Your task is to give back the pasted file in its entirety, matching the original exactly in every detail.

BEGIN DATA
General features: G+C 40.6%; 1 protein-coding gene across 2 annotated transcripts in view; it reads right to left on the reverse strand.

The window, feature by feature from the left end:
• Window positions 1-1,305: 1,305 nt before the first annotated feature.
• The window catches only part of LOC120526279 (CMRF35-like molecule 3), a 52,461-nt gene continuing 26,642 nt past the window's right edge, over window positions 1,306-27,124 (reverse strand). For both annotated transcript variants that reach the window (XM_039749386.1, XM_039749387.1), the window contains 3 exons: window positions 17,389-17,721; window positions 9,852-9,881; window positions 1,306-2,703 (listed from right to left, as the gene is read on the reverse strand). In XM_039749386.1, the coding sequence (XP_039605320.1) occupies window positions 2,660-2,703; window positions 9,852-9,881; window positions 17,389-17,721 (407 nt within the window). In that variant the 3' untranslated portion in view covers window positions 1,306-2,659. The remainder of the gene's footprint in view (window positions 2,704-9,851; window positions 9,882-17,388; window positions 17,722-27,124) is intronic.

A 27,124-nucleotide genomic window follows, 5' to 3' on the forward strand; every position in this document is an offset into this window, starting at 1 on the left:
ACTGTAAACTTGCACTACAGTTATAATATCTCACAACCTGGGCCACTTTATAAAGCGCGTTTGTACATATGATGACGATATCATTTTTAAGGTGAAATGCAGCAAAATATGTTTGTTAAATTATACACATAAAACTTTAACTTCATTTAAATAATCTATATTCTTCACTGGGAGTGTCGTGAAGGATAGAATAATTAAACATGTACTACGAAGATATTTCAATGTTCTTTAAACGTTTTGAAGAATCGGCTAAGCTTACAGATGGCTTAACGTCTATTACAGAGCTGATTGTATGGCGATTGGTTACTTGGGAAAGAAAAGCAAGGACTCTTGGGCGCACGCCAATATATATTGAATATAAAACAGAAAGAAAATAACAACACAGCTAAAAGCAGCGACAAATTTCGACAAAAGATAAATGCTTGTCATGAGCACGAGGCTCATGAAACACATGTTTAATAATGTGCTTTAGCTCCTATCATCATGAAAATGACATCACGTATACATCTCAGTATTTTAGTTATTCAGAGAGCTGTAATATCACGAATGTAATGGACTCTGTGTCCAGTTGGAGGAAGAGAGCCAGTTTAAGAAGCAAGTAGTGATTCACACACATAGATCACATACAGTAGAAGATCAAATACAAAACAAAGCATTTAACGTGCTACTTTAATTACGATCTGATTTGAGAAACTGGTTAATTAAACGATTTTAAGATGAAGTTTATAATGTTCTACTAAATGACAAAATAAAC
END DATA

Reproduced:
General features: G+C 40.6%; 1 protein-coding gene across 2 annotated transcripts in view; it reads right to left on the reverse strand.

The window, feature by feature from the left end:
• Window positions 1-1,305: 1,305 nt before the first annotated feature.
• The window catches only part of LOC120526279 (CMRF35-like molecule 3), a 52,461-nt gene continuing 26,642 nt past the window's right edge, over window positions 1,306-27,124 (reverse strand). For both annotated transcript variants that reach the window (XM_039749386.1, XM_039749387.1), the window contains 3 exons: window positions 17,389-17,721; window positions 9,852-9,881; window positions 1,306-2,703 (listed from right to left, as the gene is read on the reverse strand). In XM_039749386.1, the coding sequence (XP_039605320.1) occupies window positions 2,660-2,703; window positions 9,852-9,881; window positions 17,389-17,721 (407 nt within the window). In that variant the 3' untranslated portion in view covers window positions 1,306-2,659. The remainder of the gene's footprint in view (window positions 2,704-9,851; window positions 9,882-17,388; window positions 17,722-27,124) is intronic.

A 27,124-nucleotide genomic window follows, 5' to 3' on the forward strand; every position in this document is an offset into this window, starting at 1 on the left:
ACTGTAAACTTGCACTACAGTTATAATATCTCACAACCTGGGCCACTTTATAAAGCGCGTTTGTACATATGATGACGATATCATTTTTAAGGTGAAATGCAGCAAAATATGTTTGTTAAATTATACACATAAAACTTTAACTTCATTTAAATAATCTATATTCTTCACTGGGAGTGTCGTGAAGGATAGAATAATTAAACATGTACTACGAAGATATTTCAATGTTCTTTAAACGTTTTGAAGAATCGGCTAAGCTTACAGATGGCTTAACGTCTATTACAGAGCTGATTGTATGGCGATTGGTTACTTGGGAAAGAAAAGCAAGGACTCTTGGGCGCACGCCAATATATATTGAATATAAAACAGAAAGAAAATAACAACACAGCTAAAAGCAGCGACAAATTTCGACAAAAGATAAATGCTTGTCATGAGCACGAGGCTCATGAAACACATGTTTAATAATGTGCTTTAGCTCCTATCATCATGAAAATGACATCACGTATACATCTCAGTATTTTAGTTATTCAGAGAGCTGTAATATCACGAATGTAATGGACTCTGTGTCCAGTTGGAGGAAGAGAGCCAGTTTAAGAAGCAAGTAGTGATTCACACACATAGATCACATACAGTAGAAGATCAAATACAAAACAAAGCATTTAACGTGCTACTTTAATTACGATCTGATTTGAGAAACTGGTTAATTAAACGATTTTAAGATGAAGTTTATAATGTTCTACTAAATGACAAAATAAAC